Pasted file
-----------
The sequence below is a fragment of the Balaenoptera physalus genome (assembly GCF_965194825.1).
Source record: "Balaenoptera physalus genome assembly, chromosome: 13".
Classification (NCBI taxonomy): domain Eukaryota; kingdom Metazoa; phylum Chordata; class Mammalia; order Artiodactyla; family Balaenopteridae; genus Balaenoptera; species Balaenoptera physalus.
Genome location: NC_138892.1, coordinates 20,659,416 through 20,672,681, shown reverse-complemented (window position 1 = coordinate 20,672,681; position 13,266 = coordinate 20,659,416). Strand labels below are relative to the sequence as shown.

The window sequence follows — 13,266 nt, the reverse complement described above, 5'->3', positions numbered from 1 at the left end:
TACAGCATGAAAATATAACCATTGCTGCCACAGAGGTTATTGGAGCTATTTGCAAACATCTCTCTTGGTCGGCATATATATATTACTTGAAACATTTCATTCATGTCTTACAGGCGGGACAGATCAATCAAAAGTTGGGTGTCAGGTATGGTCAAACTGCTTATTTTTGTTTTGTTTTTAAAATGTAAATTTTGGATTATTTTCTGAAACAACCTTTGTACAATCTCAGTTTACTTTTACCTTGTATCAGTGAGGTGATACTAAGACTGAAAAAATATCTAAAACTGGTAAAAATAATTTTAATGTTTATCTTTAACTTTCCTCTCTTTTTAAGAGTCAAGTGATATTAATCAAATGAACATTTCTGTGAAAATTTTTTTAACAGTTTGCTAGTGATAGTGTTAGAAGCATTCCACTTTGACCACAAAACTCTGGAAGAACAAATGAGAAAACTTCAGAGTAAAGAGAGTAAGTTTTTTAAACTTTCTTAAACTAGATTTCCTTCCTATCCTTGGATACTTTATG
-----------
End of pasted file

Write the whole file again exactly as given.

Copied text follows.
The sequence below is a fragment of the Balaenoptera physalus genome (assembly GCF_965194825.1).
Source record: "Balaenoptera physalus genome assembly, chromosome: 13".
Classification (NCBI taxonomy): domain Eukaryota; kingdom Metazoa; phylum Chordata; class Mammalia; order Artiodactyla; family Balaenopteridae; genus Balaenoptera; species Balaenoptera physalus.
Genome location: NC_138892.1, coordinates 20,659,416 through 20,672,681, shown reverse-complemented (window position 1 = coordinate 20,672,681; position 13,266 = coordinate 20,659,416). Strand labels below are relative to the sequence as shown.

The window sequence follows — 13,266 nt, the reverse complement described above, 5'->3', positions numbered from 1 at the left end:
TACAGCATGAAAATATAACCATTGCTGCCACAGAGGTTATTGGAGCTATTTGCAAACATCTCTCTTGGTCGGCATATATATATTACTTGAAACATTTCATTCATGTCTTACAGGCGGGACAGATCAATCAAAAGTTGGGTGTCAGGTATGGTCAAACTGCTTATTTTTGTTTTGTTTTTAAAATGTAAATTTTGGATTATTTTCTGAAACAACCTTTGTACAATCTCAGTTTACTTTTACCTTGTATCAGTGAGGTGATACTAAGACTGAAAAAATATCTAAAACTGGTAAAAATAATTTTAATGTTTATCTTTAACTTTCCTCTCTTTTTAAGAGTCAAGTGATATTAATCAAATGAACATTTCTGTGAAAATTTTTTTAACAGTTTGCTAGTGATAGTGTTAGAAGCATTCCACTTTGACCACAAAACTCTGGAAGAACAAATGAGAAAACTTCAGAGTAAAGAGAGTAAGTTTTTTAAACTTTCTTAAACTAGATTTCCTTCCTATCCTTGGATACTTTATG